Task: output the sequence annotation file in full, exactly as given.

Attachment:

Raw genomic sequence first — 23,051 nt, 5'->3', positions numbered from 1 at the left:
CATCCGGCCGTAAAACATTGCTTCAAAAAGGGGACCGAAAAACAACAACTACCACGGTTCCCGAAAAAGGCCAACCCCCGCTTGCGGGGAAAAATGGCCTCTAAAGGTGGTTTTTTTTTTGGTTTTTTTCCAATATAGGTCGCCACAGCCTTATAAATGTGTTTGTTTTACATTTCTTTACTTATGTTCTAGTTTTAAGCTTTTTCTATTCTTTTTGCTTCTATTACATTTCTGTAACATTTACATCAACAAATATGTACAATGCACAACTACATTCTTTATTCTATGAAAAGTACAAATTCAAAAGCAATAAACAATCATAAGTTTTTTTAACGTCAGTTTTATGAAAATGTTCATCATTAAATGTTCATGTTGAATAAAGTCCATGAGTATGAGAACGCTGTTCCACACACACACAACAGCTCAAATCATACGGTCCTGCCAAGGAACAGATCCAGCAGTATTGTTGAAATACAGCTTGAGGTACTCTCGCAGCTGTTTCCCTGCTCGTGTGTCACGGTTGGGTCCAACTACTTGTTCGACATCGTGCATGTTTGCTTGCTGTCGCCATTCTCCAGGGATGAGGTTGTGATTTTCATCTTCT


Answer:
Raw genomic sequence first — 23,051 nt, 5'->3', positions numbered from 1 at the left:
CATCCGGCCGTAAAACATTGCTTCAAAAAGGGGACCGAAAAACAACAACTACCACGGTTCCCGAAAAAGGCCAACCCCCGCTTGCGGGGAAAAATGGCCTCTAAAGGTGGTTTTTTTTTTGGTTTTTTTCCAATATAGGTCGCCACAGCCTTATAAATGTGTTTGTTTTACATTTCTTTACTTATGTTCTAGTTTTAAGCTTTTTCTATTCTTTTTGCTTCTATTACATTTCTGTAACATTTACATCAACAAATATGTACAATGCACAACTACATTCTTTATTCTATGAAAAGTACAAATTCAAAAGCAATAAACAATCATAAGTTTTTTTAACGTCAGTTTTATGAAAATGTTCATCATTAAATGTTCATGTTGAATAAAGTCCATGAGTATGAGAACGCTGTTCCACACACACACAACAGCTCAAATCATACGGTCCTGCCAAGGAACAGATCCAGCAGTATTGTTGAAATACAGCTTGAGGTACTCTCGCAGCTGTTTCCCTGCTCGTGTGTCACGGTTGGGTCCAACTACTTGTTCGACATCGTGCATGTTTGCTTGCTGTCGCCATTCTCCAGGGATGAGGTTGTGATTTTCATCTTCT